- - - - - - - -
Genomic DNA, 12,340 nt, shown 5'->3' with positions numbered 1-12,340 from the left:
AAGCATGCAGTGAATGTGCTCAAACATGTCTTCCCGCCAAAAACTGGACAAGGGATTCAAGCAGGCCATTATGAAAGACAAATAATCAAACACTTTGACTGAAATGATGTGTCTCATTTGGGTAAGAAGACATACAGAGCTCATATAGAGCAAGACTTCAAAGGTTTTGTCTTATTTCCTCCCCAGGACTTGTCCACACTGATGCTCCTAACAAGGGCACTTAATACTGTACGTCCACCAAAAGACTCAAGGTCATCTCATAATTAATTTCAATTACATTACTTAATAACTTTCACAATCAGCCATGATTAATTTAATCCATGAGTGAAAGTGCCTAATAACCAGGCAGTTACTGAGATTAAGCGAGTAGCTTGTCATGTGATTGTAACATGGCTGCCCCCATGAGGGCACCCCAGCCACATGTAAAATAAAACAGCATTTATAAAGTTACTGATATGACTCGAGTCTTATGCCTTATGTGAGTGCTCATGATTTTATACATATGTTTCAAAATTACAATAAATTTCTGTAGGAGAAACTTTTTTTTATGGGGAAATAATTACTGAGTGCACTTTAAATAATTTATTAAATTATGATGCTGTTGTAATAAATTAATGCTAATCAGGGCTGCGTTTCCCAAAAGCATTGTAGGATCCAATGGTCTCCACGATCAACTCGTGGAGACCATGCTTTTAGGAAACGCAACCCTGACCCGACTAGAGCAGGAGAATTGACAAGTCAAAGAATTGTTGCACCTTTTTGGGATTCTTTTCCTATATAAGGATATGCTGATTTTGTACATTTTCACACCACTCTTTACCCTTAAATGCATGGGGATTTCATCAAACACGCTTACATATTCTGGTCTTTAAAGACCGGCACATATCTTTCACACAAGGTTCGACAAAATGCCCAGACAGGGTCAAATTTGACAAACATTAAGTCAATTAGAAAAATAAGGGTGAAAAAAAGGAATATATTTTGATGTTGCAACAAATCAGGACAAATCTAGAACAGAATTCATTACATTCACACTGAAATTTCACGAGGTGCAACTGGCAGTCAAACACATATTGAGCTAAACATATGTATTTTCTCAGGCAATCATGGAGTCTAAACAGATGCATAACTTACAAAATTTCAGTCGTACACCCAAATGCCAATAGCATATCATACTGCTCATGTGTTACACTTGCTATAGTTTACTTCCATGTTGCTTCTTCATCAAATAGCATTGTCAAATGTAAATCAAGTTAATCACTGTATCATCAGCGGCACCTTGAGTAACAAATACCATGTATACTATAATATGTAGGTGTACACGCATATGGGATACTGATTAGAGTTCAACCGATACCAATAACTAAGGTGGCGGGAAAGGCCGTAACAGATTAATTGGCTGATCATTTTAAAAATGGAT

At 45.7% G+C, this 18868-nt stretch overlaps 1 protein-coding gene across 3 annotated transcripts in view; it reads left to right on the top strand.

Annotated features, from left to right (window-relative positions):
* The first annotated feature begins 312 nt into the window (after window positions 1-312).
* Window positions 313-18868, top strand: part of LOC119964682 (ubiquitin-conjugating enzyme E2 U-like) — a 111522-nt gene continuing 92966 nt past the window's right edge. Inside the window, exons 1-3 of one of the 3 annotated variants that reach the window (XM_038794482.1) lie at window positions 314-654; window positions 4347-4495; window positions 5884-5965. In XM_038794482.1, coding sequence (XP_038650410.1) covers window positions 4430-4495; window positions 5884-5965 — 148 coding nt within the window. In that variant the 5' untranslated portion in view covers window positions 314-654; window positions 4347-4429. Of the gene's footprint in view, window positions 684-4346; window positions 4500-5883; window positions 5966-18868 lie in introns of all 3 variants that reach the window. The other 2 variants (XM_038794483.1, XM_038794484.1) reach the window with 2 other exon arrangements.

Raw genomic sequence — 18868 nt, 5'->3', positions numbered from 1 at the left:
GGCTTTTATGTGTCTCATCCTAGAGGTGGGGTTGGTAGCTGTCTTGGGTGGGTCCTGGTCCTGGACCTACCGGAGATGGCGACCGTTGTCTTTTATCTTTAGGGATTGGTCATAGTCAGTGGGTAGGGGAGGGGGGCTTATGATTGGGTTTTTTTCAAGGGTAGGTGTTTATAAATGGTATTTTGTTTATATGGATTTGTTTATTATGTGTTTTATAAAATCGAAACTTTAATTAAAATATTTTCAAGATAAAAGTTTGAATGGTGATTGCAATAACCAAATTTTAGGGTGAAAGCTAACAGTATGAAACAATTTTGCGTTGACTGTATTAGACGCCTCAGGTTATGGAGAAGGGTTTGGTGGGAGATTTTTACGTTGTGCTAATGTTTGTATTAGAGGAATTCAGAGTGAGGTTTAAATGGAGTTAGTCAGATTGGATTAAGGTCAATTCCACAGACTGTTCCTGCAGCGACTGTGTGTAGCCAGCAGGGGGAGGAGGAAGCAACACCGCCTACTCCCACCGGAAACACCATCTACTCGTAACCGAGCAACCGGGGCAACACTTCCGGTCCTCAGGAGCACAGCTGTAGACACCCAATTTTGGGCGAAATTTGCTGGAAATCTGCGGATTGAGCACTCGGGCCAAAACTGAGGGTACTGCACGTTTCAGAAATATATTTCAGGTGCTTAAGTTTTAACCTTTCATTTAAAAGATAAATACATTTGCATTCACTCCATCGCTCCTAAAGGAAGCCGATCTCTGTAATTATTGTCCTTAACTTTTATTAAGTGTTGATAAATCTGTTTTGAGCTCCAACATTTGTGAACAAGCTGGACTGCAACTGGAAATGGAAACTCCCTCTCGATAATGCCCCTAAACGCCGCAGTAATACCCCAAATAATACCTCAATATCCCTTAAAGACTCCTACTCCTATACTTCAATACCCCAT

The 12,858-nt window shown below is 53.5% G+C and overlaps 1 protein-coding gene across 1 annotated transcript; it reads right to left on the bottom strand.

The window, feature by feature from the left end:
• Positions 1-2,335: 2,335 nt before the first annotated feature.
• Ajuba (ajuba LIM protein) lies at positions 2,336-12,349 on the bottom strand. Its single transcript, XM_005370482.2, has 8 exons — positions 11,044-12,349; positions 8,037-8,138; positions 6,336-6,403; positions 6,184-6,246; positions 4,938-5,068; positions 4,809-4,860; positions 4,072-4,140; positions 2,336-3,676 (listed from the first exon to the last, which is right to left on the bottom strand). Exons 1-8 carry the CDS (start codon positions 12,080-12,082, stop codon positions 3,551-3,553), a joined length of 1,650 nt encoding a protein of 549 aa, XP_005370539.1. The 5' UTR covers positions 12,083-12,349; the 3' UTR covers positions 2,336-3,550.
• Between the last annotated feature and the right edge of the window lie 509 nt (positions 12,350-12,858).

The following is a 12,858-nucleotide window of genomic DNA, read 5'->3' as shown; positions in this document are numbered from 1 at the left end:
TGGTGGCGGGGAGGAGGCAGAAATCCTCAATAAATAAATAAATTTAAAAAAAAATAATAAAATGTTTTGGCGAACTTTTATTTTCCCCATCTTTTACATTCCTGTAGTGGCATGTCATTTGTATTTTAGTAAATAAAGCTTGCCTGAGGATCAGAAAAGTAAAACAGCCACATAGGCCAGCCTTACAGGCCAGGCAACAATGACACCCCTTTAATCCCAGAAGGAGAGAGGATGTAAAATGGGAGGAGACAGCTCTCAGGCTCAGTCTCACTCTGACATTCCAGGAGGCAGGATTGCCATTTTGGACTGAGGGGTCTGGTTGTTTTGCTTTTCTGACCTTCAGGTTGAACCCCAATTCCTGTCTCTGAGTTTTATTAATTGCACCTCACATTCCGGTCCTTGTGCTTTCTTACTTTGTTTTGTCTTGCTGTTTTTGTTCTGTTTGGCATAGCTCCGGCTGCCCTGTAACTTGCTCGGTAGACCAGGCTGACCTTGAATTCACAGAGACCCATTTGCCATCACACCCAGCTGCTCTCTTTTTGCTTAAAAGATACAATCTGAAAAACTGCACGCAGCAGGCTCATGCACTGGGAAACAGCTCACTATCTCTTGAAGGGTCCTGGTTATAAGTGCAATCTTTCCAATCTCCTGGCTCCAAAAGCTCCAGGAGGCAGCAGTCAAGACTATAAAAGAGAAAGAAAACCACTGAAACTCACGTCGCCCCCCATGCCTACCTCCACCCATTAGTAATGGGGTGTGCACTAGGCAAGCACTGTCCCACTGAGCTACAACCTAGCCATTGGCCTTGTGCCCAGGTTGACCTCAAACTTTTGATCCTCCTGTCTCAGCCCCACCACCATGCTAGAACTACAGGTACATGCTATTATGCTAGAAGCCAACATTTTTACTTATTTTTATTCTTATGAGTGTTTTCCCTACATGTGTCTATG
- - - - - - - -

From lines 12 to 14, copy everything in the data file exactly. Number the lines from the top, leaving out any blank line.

• Ajuba (ajuba LIM protein) lies at positions 2,336-12,349 on the bottom strand. Its single transcript, XM_005370482.2, has 8 exons — positions 11,044-12,349; positions 8,037-8,138; positions 6,336-6,403; positions 6,184-6,246; positions 4,938-5,068; positions 4,809-4,860; positions 4,072-4,140; positions 2,336-3,676 (listed from the first exon to the last, which is right to left on the bottom strand). Exons 1-8 carry the CDS (start codon positions 12,080-12,082, stop codon positions 3,551-3,553), a joined length of 1,650 nt encoding a protein of 549 aa, XP_005370539.1. The 5' UTR covers positions 12,083-12,349; the 3' UTR covers positions 2,336-3,550.
• Between the last annotated feature and the right edge of the window lie 509 nt (positions 12,350-12,858).

The following is a 12,858-nucleotide window of genomic DNA, read 5'->3' as shown; positions in this document are numbered from 1 at the left end: